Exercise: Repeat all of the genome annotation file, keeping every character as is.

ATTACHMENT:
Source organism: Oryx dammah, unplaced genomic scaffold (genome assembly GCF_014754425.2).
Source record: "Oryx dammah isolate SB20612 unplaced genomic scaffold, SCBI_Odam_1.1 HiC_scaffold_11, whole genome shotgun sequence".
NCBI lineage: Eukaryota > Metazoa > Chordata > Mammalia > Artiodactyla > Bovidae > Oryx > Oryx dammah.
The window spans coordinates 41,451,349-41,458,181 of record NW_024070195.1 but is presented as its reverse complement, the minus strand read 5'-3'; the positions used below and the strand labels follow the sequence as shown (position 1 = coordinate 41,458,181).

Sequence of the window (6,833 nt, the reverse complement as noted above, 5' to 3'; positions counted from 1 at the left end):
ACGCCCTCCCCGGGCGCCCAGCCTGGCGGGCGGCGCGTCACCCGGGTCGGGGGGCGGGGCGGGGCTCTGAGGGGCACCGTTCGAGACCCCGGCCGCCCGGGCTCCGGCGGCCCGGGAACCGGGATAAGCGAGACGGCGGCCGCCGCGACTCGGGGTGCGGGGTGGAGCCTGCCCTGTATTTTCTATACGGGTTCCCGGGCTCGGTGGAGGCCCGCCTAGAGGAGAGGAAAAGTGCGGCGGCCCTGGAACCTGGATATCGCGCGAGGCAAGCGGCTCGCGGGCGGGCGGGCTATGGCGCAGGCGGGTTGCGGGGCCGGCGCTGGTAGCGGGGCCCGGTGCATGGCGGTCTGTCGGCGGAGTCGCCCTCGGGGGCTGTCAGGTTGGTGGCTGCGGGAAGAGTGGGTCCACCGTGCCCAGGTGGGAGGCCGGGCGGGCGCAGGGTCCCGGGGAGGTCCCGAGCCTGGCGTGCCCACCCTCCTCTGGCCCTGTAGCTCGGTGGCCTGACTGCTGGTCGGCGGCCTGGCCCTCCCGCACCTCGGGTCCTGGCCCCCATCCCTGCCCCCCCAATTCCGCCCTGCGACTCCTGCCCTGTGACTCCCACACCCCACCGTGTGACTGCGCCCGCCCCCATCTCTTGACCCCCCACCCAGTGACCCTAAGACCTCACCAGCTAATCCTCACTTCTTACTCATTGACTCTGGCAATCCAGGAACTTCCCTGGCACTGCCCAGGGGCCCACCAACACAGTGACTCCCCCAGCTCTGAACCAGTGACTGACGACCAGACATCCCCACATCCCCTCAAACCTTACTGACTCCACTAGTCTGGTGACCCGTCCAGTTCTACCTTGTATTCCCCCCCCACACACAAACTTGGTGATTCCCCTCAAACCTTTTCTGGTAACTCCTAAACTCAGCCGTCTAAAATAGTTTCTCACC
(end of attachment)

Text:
Source organism: Oryx dammah, unplaced genomic scaffold (genome assembly GCF_014754425.2).
Source record: "Oryx dammah isolate SB20612 unplaced genomic scaffold, SCBI_Odam_1.1 HiC_scaffold_11, whole genome shotgun sequence".
NCBI lineage: Eukaryota > Metazoa > Chordata > Mammalia > Artiodactyla > Bovidae > Oryx > Oryx dammah.
The window spans coordinates 41,451,349-41,458,181 of record NW_024070195.1 but is presented as its reverse complement, the minus strand read 5'-3'; the positions used below and the strand labels follow the sequence as shown (position 1 = coordinate 41,458,181).

Sequence of the window (6,833 nt, the reverse complement as noted above, 5' to 3'; positions counted from 1 at the left end):
ACGCCCTCCCCGGGCGCCCAGCCTGGCGGGCGGCGCGTCACCCGGGTCGGGGGGCGGGGCGGGGCTCTGAGGGGCACCGTTCGAGACCCCGGCCGCCCGGGCTCCGGCGGCCCGGGAACCGGGATAAGCGAGACGGCGGCCGCCGCGACTCGGGGTGCGGGGTGGAGCCTGCCCTGTATTTTCTATACGGGTTCCCGGGCTCGGTGGAGGCCCGCCTAGAGGAGAGGAAAAGTGCGGCGGCCCTGGAACCTGGATATCGCGCGAGGCAAGCGGCTCGCGGGCGGGCGGGCTATGGCGCAGGCGGGTTGCGGGGCCGGCGCTGGTAGCGGGGCCCGGTGCATGGCGGTCTGTCGGCGGAGTCGCCCTCGGGGGCTGTCAGGTTGGTGGCTGCGGGAAGAGTGGGTCCACCGTGCCCAGGTGGGAGGCCGGGCGGGCGCAGGGTCCCGGGGAGGTCCCGAGCCTGGCGTGCCCACCCTCCTCTGGCCCTGTAGCTCGGTGGCCTGACTGCTGGTCGGCGGCCTGGCCCTCCCGCACCTCGGGTCCTGGCCCCCATCCCTGCCCCCCCAATTCCGCCCTGCGACTCCTGCCCTGTGACTCCCACACCCCACCGTGTGACTGCGCCCGCCCCCATCTCTTGACCCCCCACCCAGTGACCCTAAGACCTCACCAGCTAATCCTCACTTCTTACTCATTGACTCTGGCAATCCAGGAACTTCCCTGGCACTGCCCAGGGGCCCACCAACACAGTGACTCCCCCAGCTCTGAACCAGTGACTGACGACCAGACATCCCCACATCCCCTCAAACCTTACTGACTCCACTAGTCTGGTGACCCGTCCAGTTCTACCTTGTATTCCCCCCCCACACACAAACTTGGTGATTCCCCTCAAACCTTTTCTGGTAACTCCTAAACTCAGCCGTCTAAAATAGTTTCTCACC